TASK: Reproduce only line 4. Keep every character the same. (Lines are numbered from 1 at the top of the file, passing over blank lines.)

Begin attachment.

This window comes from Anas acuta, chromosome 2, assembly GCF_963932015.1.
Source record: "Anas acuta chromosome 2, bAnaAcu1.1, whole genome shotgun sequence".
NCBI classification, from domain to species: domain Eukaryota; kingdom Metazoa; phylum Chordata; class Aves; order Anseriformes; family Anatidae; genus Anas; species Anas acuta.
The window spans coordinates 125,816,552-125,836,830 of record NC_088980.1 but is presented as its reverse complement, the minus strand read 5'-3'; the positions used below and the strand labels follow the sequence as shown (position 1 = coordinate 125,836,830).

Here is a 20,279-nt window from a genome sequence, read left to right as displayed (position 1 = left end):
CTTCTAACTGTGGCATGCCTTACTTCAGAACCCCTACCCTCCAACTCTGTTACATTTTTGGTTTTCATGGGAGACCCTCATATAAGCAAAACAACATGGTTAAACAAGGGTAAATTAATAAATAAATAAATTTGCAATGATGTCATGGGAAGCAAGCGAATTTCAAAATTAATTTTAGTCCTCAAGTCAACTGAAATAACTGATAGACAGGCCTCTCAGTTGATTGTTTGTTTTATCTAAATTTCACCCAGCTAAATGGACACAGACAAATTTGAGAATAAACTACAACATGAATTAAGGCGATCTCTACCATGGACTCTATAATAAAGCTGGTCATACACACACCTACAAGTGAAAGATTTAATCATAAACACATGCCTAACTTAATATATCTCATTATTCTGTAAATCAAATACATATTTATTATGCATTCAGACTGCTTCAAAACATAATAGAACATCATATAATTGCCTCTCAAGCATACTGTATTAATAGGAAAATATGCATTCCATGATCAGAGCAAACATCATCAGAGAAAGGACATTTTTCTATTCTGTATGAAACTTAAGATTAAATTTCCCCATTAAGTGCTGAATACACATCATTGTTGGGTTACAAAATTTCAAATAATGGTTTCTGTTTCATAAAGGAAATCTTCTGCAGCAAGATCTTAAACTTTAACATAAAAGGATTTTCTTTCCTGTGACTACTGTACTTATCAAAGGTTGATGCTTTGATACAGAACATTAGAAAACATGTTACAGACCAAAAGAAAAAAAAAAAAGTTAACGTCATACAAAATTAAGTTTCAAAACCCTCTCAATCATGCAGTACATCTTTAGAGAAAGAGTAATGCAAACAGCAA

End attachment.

The window spans coordinates 125,816,552-125,836,830 of record NC_088980.1 but is presented as its reverse complement, the minus strand read 5'-3'; the positions used below and the strand labels follow the sequence as shown (position 1 = coordinate 125,836,830).